Deep Dive: Winston-Salem and Kannapolis center fielders

Ascending soon: Once Luis Robert joins the White Sox, Steele Walker will become the top-ranked outfielder in the White Sox system. (@WSDashBaseball) 


“Deep Dive” focuses on the depth of each position in the Chicago White Sox organization. Each position is broken into a five-part series:

  1. Depth in the rookie levels (Dominican through Great Falls)
  2. Depth in A-ball (Kannapolis and Winston-Salem)
  3. Depth in the higher levels (Birmingham and Charlotte)
  4. Under the Radar-type detail on one of the White Sox players at that position
  5. Free agent options at that position

This list includes the organization’s second-ranked outfield prospect per MLB Pipeline (Steele Walker), as well as an outfielder who’s hit for a high average throughout his young collegiate and professional careers (Ian Dawkins). Both should receive promotions to begin the 2020 season. 

(age as of April 1, 2020)


Winston-Salem Dash

Steele Walker
5´11´´
190 pounds
B/T: L/L
Other positions played: Right field

Age: 23

Walker kept improving in each of his three years with the University of Oklahoma. That’s not to say his freshman year was bad by any stretch — that year, he slashed a respectable .290/.352/.414 with three homers in 57 games. As a junior in 2018, however, he slashed .352/.441/.606 in 54 games for the Sooners with 14 doubles, 13 homers, 53 RBIs, seven stolen bases, 31 walks (12.2%) and 48 strikeouts (18.9%). Expected to be selected in the latter part of the first round that year, he was still available in the second round when the White Sox gladly snatched him up.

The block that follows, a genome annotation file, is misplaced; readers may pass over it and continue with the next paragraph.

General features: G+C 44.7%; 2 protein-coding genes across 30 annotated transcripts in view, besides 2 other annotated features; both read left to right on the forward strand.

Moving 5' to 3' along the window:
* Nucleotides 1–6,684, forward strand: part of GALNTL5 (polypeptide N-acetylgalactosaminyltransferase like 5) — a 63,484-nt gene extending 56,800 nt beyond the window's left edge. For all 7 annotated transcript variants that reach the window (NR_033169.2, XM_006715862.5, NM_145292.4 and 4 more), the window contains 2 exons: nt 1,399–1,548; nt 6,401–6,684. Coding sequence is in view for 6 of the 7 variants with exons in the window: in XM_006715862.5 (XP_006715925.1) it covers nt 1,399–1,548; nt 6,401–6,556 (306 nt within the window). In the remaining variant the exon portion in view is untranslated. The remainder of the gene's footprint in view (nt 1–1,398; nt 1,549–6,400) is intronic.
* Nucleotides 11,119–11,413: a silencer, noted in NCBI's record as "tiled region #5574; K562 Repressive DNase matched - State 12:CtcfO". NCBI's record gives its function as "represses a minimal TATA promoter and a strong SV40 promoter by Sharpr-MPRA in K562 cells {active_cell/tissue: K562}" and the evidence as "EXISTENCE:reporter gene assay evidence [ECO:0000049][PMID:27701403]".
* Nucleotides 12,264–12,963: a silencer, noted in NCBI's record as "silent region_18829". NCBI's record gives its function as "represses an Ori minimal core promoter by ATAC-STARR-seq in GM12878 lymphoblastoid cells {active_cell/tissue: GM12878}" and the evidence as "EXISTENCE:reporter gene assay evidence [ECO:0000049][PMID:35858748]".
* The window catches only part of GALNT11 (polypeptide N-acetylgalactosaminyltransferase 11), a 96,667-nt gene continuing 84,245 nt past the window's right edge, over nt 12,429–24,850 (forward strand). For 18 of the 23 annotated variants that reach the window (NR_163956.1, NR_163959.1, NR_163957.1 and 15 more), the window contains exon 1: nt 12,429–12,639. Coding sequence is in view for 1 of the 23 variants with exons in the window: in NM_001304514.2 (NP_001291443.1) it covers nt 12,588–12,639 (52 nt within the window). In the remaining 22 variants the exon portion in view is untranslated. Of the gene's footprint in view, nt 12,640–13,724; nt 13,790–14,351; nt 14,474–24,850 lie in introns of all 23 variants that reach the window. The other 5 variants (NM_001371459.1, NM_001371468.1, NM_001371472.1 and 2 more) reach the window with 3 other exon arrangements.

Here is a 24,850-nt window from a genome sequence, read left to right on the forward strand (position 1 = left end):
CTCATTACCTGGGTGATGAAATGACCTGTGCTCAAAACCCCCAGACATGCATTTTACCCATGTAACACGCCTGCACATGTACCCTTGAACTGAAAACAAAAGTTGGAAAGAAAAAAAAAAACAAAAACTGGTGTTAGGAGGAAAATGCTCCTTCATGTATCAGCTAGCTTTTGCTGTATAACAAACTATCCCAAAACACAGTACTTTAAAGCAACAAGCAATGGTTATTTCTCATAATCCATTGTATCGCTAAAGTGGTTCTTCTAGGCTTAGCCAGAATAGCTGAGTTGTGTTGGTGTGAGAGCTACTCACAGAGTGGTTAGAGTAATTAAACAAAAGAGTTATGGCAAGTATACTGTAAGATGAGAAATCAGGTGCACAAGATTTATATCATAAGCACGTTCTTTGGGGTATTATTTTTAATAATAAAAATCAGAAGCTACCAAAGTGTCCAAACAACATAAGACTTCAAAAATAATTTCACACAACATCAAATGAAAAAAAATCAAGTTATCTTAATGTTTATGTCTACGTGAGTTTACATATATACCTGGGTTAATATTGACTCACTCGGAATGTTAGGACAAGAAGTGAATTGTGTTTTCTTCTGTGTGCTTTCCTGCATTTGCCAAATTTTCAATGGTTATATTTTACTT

In his first year of professional ball, Walker slashed a combined .209/.271/.342 over 44 games with the AZL squad, Great Falls and Kannapolis with six doubles, five homers, 21 RBIs, six stolen bases, 10 walks (5.6%) and 37 strikeouts (20.9%). Obviously his numbers weren’t as good as he’d hoped they be, but that was in large part due to fatigue and playing through injuries suffered late in the season with Oklahoma.

Buoyed by a terrific start with Kannapolis (.365/.437/.581) in his first 20 games this year, Walker enjoyed a terrific bounce-back campaign in 2019. Combined with Kannapolis and Winston-Salem, he slashed .284/.361/.451 in 120 games with 36 doubles, five triples, 10 homers, 62 RBIs, 13 stolen bases, 50 walks (9.5%) and 78 strikeouts (14.8%). While not quite Madrigalian in making contact, a strikeout rate under 15% with a walk rate hovering around 10% is actually quite impressive for a first full professional season.

It’s important to note that Walker’s numbers were far better against righties than they were against southpaws, although it’s way too early to consider him merely a platoon-type hitter. According to MLB Pipeline and Baseball America, the bat is considered Walker’s one true plus tool (graded 55 by MLB Pipeline). That’s not to say he’s overly deficient in any one area (power, run and field tools are graded 50), except perhaps for his throwing arm (graded 45 by MLB Pipeline).